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Ascertainment and accuracy of Down syndrome cases reported in congenital anomaly registers in England and Wales
  1. George Savva (george.savva{at}
  1. University of Cambridge, United Kingdom
    1. Joan K Morris (j.k.morris{at}
    1. Wolfson Institute of Preventive Medicine, United Kingdom


      Objective: Congenital anomaly registers allow the rates of anomalies to be monitored and are essential for understanding their epidemiology. We estimate the ascertainment and accuracy of records of Down syndrome on national and regional registers in England and Wales.

      Methods: Probabilistic record linkage was used to match records of Down syndrome from three sources, the National Down Syndrome Cytogenetic Register (NDSCR), seven regional members of the British Isles Network of Congenital Anomaly Registers (BINOCAR) and the National Congenital Anomaly System (NCAS). Capture-recapture methods were then used to estimate the ascertainment of each register.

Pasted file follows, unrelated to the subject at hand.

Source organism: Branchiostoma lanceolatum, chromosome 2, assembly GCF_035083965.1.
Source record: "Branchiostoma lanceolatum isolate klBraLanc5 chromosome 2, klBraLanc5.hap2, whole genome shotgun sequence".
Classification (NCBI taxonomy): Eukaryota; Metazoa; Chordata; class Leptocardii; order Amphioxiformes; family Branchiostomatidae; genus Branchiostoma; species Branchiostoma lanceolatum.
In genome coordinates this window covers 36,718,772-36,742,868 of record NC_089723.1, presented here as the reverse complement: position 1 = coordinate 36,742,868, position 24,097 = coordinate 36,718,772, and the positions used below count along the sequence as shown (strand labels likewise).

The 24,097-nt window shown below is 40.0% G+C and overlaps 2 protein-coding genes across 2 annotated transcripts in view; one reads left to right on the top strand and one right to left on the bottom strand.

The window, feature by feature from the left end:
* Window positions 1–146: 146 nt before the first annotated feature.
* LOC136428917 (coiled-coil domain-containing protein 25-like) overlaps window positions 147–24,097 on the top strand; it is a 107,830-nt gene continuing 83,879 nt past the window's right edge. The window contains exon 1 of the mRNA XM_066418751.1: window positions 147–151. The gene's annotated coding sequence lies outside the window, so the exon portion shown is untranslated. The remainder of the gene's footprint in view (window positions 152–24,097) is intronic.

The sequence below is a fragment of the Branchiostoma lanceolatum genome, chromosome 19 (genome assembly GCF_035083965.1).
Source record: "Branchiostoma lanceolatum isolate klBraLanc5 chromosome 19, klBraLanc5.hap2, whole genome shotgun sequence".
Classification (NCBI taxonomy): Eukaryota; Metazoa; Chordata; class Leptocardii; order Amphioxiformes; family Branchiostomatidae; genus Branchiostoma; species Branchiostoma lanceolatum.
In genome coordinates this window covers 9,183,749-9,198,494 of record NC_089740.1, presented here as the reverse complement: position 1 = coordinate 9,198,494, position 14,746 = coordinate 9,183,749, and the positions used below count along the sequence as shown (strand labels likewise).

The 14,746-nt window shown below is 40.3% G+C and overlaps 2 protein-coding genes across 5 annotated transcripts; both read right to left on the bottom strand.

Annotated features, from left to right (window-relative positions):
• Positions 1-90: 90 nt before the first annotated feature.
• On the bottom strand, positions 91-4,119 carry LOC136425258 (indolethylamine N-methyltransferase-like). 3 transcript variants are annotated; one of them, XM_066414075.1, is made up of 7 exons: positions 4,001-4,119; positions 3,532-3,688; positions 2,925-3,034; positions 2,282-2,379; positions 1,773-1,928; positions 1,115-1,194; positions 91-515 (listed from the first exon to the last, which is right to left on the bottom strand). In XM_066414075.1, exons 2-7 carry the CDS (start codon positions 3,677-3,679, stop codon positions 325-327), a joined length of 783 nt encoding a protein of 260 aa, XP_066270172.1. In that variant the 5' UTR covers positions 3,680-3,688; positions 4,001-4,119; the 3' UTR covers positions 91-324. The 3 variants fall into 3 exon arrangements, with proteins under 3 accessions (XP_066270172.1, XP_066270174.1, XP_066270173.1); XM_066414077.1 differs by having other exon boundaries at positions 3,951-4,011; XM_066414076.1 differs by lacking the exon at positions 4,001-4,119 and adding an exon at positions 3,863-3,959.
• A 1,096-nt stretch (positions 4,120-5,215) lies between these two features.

Results: The NDSCR and BINOCAR registers ascertain around 95% of both prenatally and postnataly diagnosed cases of Down syndrome. NCAS collects data only on births and ascertains 55% of cases of Down syndrome births, which is currently around 25% of all Down syndrome diagnoses. NCAS ascertainment varies according to whether a BINOCAR register covering the same area contributes information to NCAS, varying from 80% in areas where regional registers contribute to 50% where regional registers do not.

      Conclusions: Active case finding through regional registers is essential for monitoring congenital anomalies. The ascertainment of the NDSCR and BINOCAR is sufficient to provide reliable epidemiology and surveillance of Down syndrome, whereas that of NCAS is not.

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